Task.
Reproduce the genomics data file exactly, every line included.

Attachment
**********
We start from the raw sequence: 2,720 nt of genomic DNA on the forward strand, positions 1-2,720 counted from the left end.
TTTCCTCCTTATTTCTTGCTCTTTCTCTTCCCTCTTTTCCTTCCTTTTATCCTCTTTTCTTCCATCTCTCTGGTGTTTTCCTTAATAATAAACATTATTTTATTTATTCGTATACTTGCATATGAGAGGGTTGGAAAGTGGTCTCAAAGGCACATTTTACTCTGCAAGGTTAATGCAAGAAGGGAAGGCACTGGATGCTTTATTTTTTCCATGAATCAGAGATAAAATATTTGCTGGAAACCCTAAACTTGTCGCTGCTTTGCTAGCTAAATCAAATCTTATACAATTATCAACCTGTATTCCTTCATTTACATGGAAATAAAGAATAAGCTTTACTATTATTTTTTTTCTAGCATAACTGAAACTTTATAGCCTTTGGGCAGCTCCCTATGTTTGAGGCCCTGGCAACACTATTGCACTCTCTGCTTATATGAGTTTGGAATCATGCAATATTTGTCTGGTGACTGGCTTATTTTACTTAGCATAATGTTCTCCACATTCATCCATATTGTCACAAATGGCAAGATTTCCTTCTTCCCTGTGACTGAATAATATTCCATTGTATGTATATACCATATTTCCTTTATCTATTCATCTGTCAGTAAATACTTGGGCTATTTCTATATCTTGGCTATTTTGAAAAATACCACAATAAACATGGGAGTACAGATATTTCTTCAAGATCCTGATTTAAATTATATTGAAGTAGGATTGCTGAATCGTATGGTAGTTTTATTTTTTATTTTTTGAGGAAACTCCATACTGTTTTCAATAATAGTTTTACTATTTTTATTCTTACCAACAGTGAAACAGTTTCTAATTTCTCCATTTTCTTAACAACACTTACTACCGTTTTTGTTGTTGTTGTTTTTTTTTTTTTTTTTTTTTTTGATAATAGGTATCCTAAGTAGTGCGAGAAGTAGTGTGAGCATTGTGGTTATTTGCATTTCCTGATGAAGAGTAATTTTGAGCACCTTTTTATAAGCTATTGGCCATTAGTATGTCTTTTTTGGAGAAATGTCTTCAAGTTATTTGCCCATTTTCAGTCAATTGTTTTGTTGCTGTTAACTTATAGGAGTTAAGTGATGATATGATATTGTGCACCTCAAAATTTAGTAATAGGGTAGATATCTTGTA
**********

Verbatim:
We start from the raw sequence: 2,720 nt of genomic DNA on the forward strand, positions 1-2,720 counted from the left end.
TTTCCTCCTTATTTCTTGCTCTTTCTCTTCCCTCTTTTCCTTCCTTTTATCCTCTTTTCTTCCATCTCTCTGGTGTTTTCCTTAATAATAAACATTATTTTATTTATTCGTATACTTGCATATGAGAGGGTTGGAAAGTGGTCTCAAAGGCACATTTTACTCTGCAAGGTTAATGCAAGAAGGGAAGGCACTGGATGCTTTATTTTTTCCATGAATCAGAGATAAAATATTTGCTGGAAACCCTAAACTTGTCGCTGCTTTGCTAGCTAAATCAAATCTTATACAATTATCAACCTGTATTCCTTCATTTACATGGAAATAAAGAATAAGCTTTACTATTATTTTTTTTCTAGCATAACTGAAACTTTATAGCCTTTGGGCAGCTCCCTATGTTTGAGGCCCTGGCAACACTATTGCACTCTCTGCTTATATGAGTTTGGAATCATGCAATATTTGTCTGGTGACTGGCTTATTTTACTTAGCATAATGTTCTCCACATTCATCCATATTGTCACAAATGGCAAGATTTCCTTCTTCCCTGTGACTGAATAATATTCCATTGTATGTATATACCATATTTCCTTTATCTATTCATCTGTCAGTAAATACTTGGGCTATTTCTATATCTTGGCTATTTTGAAAAATACCACAATAAACATGGGAGTACAGATATTTCTTCAAGATCCTGATTTAAATTATATTGAAGTAGGATTGCTGAATCGTATGGTAGTTTTATTTTTTATTTTTTGAGGAAACTCCATACTGTTTTCAATAATAGTTTTACTATTTTTATTCTTACCAACAGTGAAACAGTTTCTAATTTCTCCATTTTCTTAACAACACTTACTACCGTTTTTGTTGTTGTTGTTTTTTTTTTTTTTTTTTTTTTTGATAATAGGTATCCTAAGTAGTGCGAGAAGTAGTGTGAGCATTGTGGTTATTTGCATTTCCTGATGAAGAGTAATTTTGAGCACCTTTTTATAAGCTATTGGCCATTAGTATGTCTTTTTTGGAGAAATGTCTTCAAGTTATTTGCCCATTTTCAGTCAATTGTTTTGTTGCTGTTAACTTATAGGAGTTAAGTGATGATATGATATTGTGCACCTCAAAATTTAGTAATAGGGTAGATATCTTGTA